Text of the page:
SANTA FE, N.M. (KRQE) – New Mexico’s healthcare industry is grappling with the insurance industry, according to experts. And Monday, February 20, legislators proposed a fix.

New Mexico’s doctors and healthcare providers use medical malpractice insurance to protect themselves against lawsuits. But independent outpatient facilities are having trouble finding affordable insurance, some say.

Previous legislation “misclassified outpatient facilities as a hospital, and what that resulted in is that there is no insurer in the country that will provide us insurance,” Dr. Gabrielle Adams, the president of Southwest Gastroenterology and Southwest Endoscopy, told legislators. Adams says this hurts small, independent outpatient providers.

To fix the issue, a handful of Republican legislators sponsored House Bill 88. The bill would place an upper limit on how much independent outpatient facilities can be sued for.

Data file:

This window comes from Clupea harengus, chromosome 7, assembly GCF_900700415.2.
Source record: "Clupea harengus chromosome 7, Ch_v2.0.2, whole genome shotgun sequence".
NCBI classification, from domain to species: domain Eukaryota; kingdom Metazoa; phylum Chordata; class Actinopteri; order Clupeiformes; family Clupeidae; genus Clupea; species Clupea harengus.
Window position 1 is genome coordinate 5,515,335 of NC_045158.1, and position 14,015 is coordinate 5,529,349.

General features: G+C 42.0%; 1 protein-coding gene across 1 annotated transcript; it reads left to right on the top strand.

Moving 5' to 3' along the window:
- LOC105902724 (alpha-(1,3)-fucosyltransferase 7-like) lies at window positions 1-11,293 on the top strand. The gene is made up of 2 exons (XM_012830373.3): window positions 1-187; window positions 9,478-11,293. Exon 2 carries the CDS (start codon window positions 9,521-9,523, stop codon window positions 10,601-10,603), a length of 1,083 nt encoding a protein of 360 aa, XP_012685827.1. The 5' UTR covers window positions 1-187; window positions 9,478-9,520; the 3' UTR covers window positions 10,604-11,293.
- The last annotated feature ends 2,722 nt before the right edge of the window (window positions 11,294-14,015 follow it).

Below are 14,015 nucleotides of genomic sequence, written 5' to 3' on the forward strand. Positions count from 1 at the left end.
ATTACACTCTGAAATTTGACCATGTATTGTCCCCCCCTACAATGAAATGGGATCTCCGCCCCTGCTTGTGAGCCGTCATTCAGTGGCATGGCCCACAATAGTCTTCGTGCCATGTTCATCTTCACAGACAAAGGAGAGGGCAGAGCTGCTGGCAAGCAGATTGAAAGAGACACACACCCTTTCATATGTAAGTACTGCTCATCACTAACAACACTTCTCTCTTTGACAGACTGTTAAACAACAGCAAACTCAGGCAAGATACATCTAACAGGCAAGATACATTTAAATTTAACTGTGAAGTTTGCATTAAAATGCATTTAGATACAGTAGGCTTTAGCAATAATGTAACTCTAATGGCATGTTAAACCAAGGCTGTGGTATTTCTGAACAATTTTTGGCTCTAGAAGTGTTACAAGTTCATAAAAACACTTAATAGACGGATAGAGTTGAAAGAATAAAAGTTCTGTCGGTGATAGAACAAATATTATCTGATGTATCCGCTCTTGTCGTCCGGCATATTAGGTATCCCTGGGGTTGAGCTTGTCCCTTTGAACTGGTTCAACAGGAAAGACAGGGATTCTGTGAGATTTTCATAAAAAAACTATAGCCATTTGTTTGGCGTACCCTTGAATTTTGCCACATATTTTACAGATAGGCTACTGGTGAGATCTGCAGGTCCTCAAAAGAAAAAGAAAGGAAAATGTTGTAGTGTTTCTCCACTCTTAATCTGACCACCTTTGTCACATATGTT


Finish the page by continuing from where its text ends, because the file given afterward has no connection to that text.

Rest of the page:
The bill would make permanent the existing $750,000 (per occurrence) cap on claims for injury and death against outpatient facilities. Without some sort of cap, the upper limit will go to $5 million next year. With that, finding proper insurance would be challenging or impossible for some, bill supporters say.

Debate over the bill was fairly heated. Republican legislators, such as Rep. Harlan Vincent (R-Tularosa & Ruidoso), suggested that without the bill, New Mexico’s healthcare worker shortage could increase. But some Democratic legislators, such as Rep. Pamelya Herndon (D-Abq.) thought that private insurance must surely be an option for clinics and that perhaps only a few clinics or doctors would be negatively affected should the bill not move forward. And some legislators said the focus should be on protecting patients rather than protecting providers.

Following debate, the committee’s Democrats all voted to table the bill. The three Republicans in the committee voted against tabling the bill, but it wasn’t enough to keep the bill moving forward.